4. Polynesians have always practised a form of eugenics. Survival of the fittest makes for a stronger gene pool.

    With regards to awarding of contracts and positions, it aint so different from backhanding business mates and lobby groups into favourable positions based on campaign contributions and political allegiances or handing out cushy board directorships and committee memberships to favourable allies. As long they’re the best qualified from the pool of applicants then what does it matter ?

    It’s not a race/ethnic based issue you’re raising, it’s a standard human practise thats “institutionally acceptable” across the board. Polynesians aren’t so evolved as to be blind to the fact that some of us are born more equal than others. So please, let’s not go down the ‘system is underpinned by ethnic membership’ road cos you wouldn’t want a mirror held up to your “race ” on that front now either…would you ?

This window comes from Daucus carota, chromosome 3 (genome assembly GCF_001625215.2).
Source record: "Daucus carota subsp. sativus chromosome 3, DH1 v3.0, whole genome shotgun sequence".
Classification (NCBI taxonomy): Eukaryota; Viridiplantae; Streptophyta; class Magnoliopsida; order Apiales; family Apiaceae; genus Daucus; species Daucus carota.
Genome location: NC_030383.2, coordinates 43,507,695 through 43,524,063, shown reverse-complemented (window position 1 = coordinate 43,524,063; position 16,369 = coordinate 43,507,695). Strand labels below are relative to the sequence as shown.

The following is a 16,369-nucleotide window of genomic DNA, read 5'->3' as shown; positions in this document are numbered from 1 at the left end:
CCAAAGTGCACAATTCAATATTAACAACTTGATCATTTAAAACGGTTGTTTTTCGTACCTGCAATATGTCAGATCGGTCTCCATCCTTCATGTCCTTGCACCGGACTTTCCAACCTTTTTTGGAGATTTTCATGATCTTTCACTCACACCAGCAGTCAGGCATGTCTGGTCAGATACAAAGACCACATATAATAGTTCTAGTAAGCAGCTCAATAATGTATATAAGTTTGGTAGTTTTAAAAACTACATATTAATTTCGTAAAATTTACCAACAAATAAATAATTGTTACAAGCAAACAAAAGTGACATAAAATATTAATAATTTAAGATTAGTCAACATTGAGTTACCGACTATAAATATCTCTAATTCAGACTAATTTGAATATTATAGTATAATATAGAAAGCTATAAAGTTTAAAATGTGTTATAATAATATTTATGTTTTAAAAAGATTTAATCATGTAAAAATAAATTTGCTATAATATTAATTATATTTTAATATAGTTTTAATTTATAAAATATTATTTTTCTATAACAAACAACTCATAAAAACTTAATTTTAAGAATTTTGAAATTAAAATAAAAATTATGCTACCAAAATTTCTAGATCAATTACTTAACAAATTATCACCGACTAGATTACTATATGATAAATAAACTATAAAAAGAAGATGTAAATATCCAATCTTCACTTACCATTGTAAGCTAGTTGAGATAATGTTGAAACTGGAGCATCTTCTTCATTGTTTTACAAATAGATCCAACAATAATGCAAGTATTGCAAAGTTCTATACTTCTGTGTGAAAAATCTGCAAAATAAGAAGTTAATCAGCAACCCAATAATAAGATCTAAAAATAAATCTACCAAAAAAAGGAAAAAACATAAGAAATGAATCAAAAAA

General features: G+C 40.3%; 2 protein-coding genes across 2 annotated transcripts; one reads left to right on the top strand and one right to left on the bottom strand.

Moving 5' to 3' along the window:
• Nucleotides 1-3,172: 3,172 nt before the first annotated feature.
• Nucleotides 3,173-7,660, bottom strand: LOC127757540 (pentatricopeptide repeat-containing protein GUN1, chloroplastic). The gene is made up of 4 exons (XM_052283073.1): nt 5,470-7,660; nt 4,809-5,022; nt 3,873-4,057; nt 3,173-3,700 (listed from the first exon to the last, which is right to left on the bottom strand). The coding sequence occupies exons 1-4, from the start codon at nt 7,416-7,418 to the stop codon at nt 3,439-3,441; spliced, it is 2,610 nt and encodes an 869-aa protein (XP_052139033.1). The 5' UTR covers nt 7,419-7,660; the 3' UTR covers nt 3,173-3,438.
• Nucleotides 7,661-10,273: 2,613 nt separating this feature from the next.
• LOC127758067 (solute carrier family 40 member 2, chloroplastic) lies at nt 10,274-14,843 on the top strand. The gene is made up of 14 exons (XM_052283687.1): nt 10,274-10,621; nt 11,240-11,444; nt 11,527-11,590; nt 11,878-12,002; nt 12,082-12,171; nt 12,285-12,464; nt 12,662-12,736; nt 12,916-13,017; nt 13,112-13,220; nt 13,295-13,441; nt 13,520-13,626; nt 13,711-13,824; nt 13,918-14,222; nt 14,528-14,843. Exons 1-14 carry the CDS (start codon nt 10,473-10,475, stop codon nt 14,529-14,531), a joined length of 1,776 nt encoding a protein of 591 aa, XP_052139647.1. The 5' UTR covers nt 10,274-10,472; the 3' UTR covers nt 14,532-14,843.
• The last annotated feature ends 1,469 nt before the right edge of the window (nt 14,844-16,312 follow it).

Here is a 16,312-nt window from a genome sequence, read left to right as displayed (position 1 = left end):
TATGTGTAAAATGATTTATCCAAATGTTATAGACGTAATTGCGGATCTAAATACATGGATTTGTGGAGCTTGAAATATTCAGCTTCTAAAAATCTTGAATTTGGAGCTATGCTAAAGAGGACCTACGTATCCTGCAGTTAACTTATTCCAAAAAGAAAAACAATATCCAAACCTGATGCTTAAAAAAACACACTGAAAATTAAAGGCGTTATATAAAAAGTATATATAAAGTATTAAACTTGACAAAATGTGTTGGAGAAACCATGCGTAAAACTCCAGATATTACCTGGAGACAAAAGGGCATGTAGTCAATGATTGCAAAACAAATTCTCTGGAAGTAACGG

5. PK 5

    “It’s not a race/ethnic based issue you’re raising, it’s a standard human practise thats “institutionally acceptable’ across the board. Polynesians aren’t so evolved as to be blind to the fact that some of us are born more equal than others. So please, let’s not go down the ‘system is underpinned by ethnic membership’ road cos you wouldn’t want a mirror held up to your “race ‘ on that front now either would you ?”

    That’s the whole point of having arms length contracting, open tenders and anti-discrimination legislation – to try and create neutral procedures which combat this human tendency. Turia’s position is that it should simply be embraced.